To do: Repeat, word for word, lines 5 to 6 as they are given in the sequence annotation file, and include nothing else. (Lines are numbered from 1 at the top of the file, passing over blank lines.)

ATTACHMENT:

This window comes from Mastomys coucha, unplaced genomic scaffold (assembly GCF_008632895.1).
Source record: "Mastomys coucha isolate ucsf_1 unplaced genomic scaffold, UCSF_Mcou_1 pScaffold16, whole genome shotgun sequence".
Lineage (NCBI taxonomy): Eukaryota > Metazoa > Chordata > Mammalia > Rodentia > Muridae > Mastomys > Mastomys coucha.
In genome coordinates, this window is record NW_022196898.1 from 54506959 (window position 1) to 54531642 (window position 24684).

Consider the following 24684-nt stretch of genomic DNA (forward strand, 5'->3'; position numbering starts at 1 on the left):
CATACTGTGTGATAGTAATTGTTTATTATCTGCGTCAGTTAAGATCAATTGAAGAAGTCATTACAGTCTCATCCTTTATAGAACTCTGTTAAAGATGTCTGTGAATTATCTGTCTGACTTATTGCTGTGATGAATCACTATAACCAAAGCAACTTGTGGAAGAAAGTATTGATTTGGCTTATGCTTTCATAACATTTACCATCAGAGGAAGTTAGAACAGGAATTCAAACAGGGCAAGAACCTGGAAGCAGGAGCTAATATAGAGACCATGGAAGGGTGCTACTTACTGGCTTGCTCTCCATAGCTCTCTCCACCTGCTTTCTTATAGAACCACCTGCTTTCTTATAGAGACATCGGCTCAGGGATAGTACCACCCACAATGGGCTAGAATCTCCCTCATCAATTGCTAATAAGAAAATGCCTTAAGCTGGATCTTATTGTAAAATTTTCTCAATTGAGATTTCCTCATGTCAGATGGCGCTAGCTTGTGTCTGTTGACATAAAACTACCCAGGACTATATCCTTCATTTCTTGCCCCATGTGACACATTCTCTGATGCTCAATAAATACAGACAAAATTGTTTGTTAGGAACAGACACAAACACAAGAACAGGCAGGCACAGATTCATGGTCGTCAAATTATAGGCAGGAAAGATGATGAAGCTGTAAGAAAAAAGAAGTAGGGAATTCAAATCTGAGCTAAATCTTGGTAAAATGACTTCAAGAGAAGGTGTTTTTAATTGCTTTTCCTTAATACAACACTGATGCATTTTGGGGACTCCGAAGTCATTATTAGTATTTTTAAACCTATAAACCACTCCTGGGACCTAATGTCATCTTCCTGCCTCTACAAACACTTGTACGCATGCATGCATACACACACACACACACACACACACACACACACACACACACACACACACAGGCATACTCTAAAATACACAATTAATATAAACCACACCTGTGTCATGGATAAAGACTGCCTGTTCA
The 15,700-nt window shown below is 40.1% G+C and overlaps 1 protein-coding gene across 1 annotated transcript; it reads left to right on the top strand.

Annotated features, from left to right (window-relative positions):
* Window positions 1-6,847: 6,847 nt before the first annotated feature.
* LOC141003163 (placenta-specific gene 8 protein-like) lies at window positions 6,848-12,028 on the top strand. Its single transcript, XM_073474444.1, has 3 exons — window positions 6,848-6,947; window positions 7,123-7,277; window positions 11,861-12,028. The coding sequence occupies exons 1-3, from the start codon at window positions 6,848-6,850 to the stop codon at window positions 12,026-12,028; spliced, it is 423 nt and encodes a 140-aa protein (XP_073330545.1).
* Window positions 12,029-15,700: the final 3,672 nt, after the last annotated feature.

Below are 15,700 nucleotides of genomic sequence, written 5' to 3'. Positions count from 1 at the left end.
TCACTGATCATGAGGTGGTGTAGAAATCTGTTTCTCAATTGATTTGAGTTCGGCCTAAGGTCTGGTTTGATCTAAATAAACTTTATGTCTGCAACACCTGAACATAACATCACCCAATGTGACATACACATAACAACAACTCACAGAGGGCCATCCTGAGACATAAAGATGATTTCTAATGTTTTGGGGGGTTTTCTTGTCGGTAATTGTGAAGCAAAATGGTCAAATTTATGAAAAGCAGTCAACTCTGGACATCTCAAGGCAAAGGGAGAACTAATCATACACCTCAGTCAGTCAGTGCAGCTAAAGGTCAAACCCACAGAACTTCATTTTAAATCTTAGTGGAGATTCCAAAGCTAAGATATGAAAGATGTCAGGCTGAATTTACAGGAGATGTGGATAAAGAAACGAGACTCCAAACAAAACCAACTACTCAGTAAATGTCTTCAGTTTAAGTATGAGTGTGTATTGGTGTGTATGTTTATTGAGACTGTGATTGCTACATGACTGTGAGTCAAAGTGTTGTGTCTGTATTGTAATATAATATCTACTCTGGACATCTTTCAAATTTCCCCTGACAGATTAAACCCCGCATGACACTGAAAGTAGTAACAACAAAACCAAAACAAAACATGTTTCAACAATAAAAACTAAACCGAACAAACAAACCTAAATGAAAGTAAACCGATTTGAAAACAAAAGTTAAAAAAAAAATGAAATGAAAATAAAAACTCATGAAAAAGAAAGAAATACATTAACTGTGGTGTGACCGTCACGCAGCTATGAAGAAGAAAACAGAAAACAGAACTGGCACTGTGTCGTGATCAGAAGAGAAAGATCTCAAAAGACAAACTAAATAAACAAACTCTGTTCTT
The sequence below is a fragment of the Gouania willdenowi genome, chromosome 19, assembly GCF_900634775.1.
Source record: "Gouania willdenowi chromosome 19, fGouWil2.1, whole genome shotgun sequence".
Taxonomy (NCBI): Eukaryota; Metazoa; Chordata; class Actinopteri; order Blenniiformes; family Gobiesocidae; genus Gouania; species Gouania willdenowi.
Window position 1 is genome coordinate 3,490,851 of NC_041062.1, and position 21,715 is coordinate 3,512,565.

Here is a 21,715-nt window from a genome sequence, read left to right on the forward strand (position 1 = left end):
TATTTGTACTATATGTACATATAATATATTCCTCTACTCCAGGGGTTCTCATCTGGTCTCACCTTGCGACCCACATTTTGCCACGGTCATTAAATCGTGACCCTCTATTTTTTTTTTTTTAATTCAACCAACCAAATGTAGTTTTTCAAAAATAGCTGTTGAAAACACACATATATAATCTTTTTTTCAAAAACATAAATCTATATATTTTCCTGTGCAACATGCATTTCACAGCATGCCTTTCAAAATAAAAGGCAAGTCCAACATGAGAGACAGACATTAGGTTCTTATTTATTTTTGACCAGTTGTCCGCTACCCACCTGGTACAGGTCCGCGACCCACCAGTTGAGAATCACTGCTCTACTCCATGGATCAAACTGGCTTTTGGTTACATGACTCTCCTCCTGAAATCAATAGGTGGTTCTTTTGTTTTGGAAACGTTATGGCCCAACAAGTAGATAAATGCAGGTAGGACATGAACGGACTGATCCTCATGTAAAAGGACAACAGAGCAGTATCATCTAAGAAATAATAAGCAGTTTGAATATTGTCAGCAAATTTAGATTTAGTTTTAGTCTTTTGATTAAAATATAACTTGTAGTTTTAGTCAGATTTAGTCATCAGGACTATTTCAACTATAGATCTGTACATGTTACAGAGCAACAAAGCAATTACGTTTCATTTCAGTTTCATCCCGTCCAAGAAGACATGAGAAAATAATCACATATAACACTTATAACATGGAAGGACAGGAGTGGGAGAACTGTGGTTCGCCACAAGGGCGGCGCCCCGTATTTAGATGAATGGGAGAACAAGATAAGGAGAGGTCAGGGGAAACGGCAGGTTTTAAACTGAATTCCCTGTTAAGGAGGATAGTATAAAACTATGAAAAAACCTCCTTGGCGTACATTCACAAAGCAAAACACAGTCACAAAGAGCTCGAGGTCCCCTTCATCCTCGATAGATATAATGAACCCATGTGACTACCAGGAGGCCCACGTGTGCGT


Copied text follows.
Consider the following 24684-nt stretch of genomic DNA (forward strand, 5'->3'; position numbering starts at 1 on the left):
CATACTGTGTGATAGTAATTGTTTATTATCTGCGTCAGTTAAGATCAATTGAAGAAGTCATTACAGTCTCATCCTTTATAGAACTCTGTTAAAGATGTCTGTGAATTATCTGTCTGACTTATTGCTGTGATGAATCACTATAACCAAAGCAACTTGTGGAAGAAAGTATTGATTTGGCTTATGCTTTCATAACATTTACCATCAGAGGAAGTTAGAACAGGAATTCAAACAGGGCAAGAACCTGGAAGCAGGAGCTAATATAGAGACCATGGAAGGGTGCTACTTACTGGCTTGCTCTCCATAGCTCTCTCCACCTGCTTTCTTATAGAACCACCTGCTTTCTTATAGAGACATCGGCTCAGGGATAGTACCACCCACAATGGGCTAGAATCTCCCTCATCAATTGCTAATAAGAAAATGCCTTAAGCTGGATCTTATTGTAAAATTTTCTCAATTGAGATTTCCTCATGTCAGATGGCGCTAGCTTGTGTCTGTTGACATAAAACTACCCAGGACTATATCCTTCATTTCTTGCCCCATGTGACACATTCTCTGATGCTCAATAAATACAGACAAAATTGTTTGTTAGGAACAGACACAAACACAAGAACAGGCAGGCACAGATTCATGGTCGTCAAATTATAGGCAGGAAAGATGATGAAGCTGTAAGAAAAAAGAAGTAGGGAATTCAAATCTGAGCTAAATCTTGGTAAAATGACTTCAAGAGAAGGTGTTTTTAATTGCTTTTCCTTAATACAACACTGATGCATTTTGGGGACTCCGAAGTCATTATTAGTATTTTTAAACCTATAAACCACTCCTGGGACCTAATGTCATCTTCCTGCCTCTACAAACACTTGTACGCATGCATGCATACACACACACACACACACACACACACACACACACACACACACACACACAGGCATACTCTAAAATACACAATTAATATAAACCACACCTGTGTCATGGATAAAGACTGCCTGTTCA